Fuse Wire Materials & their Properties

The material used for making fuse wire must have properties such as low melting point, low ohmic loss, and high conductivity. Fuse wire is generally made of materials like tin, lead, or zinc with low melting points.

A metal with high specific resistance and low melting point is shown in the table below.

MetalMelting Point in CelsiusSpecific ResistanceValue of Fuse constant k
for d in mm

Fuse elements are typically made of materials such as tin, lead, silver, copper, zinc, aluminum, and an alloy of lead and tin. However, for small current rating fuses, an alloy of lead and tin is preferred. However, this alloy is not suitable for currents exceeding 15A as the wire diameter will be larger, and the amount of metal released after fusing will be excessive.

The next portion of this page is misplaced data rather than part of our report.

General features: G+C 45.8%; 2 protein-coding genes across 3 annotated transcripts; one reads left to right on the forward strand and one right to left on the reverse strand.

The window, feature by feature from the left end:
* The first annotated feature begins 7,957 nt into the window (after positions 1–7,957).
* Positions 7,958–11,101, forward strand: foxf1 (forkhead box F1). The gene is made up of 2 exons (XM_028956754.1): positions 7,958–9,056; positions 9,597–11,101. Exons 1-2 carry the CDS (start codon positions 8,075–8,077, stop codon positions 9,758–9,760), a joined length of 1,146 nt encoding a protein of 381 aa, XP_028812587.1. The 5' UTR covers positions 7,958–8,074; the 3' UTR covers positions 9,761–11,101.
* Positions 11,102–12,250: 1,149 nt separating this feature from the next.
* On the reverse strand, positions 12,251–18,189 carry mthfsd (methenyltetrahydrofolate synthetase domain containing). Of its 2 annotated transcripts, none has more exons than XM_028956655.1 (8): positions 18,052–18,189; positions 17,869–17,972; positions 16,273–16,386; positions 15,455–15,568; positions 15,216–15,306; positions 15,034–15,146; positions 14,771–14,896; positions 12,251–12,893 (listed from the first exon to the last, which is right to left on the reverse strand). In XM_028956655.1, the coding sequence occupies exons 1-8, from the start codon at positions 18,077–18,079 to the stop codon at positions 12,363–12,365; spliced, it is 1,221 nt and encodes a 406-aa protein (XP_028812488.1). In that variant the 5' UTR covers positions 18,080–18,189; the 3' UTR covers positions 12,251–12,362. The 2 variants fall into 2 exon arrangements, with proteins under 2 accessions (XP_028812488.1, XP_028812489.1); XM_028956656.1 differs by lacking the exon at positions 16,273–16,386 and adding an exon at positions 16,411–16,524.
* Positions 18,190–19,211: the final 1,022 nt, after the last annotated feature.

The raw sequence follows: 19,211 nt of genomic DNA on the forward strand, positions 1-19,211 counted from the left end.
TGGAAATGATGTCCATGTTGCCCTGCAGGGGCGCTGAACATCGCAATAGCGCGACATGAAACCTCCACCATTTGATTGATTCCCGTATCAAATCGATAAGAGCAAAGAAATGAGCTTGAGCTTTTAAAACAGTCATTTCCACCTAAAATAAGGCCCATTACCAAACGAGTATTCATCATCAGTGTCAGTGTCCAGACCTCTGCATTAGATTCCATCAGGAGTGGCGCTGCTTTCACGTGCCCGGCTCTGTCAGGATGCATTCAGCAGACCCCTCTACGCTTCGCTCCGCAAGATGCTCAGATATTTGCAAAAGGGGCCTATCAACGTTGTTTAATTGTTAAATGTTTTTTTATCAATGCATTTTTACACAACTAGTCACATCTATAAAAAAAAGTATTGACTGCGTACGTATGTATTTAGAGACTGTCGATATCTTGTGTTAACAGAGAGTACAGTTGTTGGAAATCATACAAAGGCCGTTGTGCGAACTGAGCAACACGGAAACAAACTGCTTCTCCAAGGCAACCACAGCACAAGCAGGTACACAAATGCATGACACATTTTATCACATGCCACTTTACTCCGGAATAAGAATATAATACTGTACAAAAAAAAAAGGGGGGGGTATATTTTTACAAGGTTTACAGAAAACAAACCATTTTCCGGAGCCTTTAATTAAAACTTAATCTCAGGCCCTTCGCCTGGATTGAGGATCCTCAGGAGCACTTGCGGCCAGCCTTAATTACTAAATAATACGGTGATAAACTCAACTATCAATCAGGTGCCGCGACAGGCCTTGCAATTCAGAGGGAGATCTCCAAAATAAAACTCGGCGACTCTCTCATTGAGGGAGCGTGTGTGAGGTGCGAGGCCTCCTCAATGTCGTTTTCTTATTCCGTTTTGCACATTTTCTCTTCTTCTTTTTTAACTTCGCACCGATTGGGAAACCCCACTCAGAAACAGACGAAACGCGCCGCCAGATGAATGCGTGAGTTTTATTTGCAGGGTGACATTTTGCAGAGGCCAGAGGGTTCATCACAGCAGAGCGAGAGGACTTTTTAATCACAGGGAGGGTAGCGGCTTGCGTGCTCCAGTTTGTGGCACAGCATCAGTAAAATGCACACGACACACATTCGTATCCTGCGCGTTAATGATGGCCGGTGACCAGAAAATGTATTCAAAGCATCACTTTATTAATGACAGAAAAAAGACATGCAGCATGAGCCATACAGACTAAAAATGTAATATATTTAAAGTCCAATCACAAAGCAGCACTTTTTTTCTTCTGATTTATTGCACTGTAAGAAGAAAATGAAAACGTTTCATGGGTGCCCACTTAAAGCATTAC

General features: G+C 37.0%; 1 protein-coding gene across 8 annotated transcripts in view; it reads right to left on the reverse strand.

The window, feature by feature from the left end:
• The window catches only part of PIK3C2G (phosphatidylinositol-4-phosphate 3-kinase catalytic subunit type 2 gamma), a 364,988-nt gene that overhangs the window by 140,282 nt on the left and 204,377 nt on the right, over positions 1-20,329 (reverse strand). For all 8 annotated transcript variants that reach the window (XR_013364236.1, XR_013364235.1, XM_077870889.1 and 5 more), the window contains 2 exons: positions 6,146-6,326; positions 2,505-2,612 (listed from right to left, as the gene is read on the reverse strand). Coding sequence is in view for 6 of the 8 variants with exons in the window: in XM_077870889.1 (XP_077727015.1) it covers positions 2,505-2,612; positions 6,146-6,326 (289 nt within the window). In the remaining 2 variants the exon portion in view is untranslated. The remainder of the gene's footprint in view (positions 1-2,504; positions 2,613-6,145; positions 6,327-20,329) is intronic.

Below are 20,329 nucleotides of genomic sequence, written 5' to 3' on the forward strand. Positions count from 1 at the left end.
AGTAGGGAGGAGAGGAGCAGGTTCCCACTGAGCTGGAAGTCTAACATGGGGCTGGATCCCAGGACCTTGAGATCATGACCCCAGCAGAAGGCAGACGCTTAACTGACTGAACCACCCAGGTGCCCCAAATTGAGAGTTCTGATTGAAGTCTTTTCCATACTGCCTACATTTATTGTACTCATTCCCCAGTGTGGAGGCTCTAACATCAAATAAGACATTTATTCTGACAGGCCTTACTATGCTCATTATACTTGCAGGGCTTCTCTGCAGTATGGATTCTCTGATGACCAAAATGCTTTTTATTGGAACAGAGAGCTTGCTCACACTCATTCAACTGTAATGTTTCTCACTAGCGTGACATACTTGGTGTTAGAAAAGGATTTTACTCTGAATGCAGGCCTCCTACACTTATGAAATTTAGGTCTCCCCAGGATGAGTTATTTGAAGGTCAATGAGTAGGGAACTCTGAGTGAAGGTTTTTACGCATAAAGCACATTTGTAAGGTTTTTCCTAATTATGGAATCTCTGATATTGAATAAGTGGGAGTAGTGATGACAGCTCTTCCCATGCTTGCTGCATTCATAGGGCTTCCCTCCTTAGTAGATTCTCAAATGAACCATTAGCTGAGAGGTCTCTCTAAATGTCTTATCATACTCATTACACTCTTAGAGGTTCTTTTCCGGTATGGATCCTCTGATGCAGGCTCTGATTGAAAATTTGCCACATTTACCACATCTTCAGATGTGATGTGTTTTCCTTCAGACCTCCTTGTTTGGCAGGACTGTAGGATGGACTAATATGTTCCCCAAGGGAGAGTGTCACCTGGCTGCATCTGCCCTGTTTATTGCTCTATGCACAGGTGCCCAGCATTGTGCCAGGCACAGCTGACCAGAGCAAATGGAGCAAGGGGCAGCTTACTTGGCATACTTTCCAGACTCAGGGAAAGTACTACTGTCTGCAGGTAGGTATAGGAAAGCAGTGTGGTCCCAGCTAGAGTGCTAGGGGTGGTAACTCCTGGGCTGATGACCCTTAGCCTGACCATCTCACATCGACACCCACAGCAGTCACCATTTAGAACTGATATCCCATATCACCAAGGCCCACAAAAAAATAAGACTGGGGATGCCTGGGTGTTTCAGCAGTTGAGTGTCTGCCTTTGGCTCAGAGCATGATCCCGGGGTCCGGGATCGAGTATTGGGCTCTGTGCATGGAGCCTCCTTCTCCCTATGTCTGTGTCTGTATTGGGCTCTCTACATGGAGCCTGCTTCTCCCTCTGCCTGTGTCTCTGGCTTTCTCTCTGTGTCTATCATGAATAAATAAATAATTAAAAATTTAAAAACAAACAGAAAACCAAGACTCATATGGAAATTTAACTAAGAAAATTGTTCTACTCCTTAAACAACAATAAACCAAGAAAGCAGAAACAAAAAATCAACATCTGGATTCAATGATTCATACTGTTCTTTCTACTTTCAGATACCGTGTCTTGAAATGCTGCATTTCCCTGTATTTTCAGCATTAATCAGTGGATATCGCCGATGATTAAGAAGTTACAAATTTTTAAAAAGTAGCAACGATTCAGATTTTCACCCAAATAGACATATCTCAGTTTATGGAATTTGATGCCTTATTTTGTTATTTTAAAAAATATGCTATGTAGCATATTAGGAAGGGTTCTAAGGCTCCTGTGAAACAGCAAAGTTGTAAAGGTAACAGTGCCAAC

When circuits exceed a 15A rating, copper wire fuses are used. However, using copper wire as a fuse material has some drawbacks. For instance, if a low fusing factor is desired, the wire operates at a high temperature. This can cause overheating, leading to a reduction in the wire’s cross-sectional area and fusing current. In extreme cases, the wire may melt prematurely.

Silver is utilized as a fuse material due to its numerous advantages, which include:

  • It does not oxidize.
  • The conductivity does not deteriorate with oxidation.
  • Owing to its high conductivity, the amount of molten metal handled is minimized, making the operating speed fast.

However, silver is an expensive metal, so usually materials such as copper or an alloy of lead and tin are used as fuse wires instead. Zinc in the form of a strip is also used as a fuse element because it can handle a small overload without melting quickly.

Leave a comment